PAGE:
me too, and ‘dodge and burn’

        • tokyobling said, on November 1, 2011 at 4:05 am

          I used to enjoy cutting holes in plastic for burning and the “pjatt” we called it, a piece of cardboard on a wire for dodging. Ah, those were the days! (^-^)

      • Coal said, on November 1, 2011 at 2:53 am

        Never processed a film personally, but my dad used to when I was little so I’m fairly accustomed to the process and certainly get the nostalgia element, especially in modern times when people think that a *cheap* compact digital camera is a reasonable substitute for a compact film camera of yore. (Sidetracking a little here, but typical of a trend I’ve noticed, photos from Mrs Coal’s childhood which I occasionally stumble upon at the family home invariably look a LOT better than prints of photos people took at our wedding earlier this year). However that element is really moot when you get to DSLRs shooting RAW and decent PP software. I just don’t think it’s necessary to continue restricting ourselves to what were originally logistical limitations inherent in a celluloid format.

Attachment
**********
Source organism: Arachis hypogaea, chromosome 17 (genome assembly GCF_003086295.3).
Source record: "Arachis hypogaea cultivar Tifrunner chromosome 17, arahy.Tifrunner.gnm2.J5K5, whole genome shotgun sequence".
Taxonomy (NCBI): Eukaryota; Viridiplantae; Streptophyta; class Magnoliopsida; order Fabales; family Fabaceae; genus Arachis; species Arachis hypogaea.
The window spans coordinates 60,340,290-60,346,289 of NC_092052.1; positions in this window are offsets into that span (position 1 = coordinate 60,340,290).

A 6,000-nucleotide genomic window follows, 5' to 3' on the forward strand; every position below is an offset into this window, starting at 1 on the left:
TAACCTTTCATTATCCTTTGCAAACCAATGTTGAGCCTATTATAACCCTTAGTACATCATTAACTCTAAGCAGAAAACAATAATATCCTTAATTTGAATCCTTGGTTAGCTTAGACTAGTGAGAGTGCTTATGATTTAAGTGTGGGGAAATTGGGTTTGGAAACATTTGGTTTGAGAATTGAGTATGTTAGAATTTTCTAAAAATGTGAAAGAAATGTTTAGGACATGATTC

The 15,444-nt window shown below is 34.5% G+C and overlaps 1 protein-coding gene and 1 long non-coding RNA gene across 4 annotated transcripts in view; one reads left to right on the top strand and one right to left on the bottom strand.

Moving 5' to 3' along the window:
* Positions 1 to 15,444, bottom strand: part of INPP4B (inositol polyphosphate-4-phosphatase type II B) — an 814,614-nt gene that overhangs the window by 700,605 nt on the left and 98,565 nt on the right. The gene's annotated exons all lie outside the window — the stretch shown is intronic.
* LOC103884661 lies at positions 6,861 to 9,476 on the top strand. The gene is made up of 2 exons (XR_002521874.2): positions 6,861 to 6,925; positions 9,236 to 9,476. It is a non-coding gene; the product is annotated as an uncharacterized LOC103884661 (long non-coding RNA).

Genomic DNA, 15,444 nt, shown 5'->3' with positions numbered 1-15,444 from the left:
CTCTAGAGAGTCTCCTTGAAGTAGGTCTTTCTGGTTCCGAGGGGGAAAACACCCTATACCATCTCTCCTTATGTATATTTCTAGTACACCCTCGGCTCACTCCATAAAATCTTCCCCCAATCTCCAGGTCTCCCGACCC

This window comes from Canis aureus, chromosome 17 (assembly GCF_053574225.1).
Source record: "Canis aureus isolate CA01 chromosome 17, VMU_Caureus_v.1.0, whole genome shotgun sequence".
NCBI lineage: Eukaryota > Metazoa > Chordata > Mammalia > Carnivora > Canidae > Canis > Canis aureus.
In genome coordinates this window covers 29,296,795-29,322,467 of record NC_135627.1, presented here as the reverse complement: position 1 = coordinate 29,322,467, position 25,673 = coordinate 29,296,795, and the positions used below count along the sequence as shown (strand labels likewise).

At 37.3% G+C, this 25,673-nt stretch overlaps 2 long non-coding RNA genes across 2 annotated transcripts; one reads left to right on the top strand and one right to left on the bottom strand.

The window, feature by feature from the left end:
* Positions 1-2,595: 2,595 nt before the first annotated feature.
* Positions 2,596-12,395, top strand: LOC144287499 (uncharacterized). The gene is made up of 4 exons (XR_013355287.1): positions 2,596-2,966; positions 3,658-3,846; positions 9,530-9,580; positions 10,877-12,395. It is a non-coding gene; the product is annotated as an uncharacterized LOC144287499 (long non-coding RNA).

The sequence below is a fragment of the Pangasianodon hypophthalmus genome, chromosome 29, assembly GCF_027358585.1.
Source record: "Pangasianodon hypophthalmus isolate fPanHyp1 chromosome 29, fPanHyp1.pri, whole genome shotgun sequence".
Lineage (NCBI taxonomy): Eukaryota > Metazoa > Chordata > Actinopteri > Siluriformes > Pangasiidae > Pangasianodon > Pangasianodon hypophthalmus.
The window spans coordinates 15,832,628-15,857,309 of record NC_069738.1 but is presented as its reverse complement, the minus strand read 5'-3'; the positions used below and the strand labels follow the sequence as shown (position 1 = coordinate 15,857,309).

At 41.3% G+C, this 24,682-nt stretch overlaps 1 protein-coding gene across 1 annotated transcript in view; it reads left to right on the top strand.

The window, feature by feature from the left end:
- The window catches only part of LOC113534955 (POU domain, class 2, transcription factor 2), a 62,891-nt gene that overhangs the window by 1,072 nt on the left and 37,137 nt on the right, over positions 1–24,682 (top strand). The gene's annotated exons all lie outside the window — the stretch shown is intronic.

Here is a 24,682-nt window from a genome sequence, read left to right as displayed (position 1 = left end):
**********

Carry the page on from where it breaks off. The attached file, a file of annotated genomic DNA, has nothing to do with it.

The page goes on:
What you seem to be talking about is what I call “shooting on bacon”. The distinctive flavour of bacon is an unavoidable byproduct of the curing process which used to be necessary to preserve pork before households had refrigerators. Now we have a refrigerator in every home, and we still eat bacon because we’ve all come to love that byproduct taste.

        • tokyobling said, on November 1, 2011 at 4:07 am

          I love bacon too. (^-^) And since I enjoy darkroom work but dislike photoshop work, I prefer to shoot in JPG if I can’t have access to my own darkroom. I’ve noticed that with recent photography too, a lot if just seems worse than what we had 50-60 years ago. But I think the low point must have been the 80-90s when it comes to photography. Boy oh boy…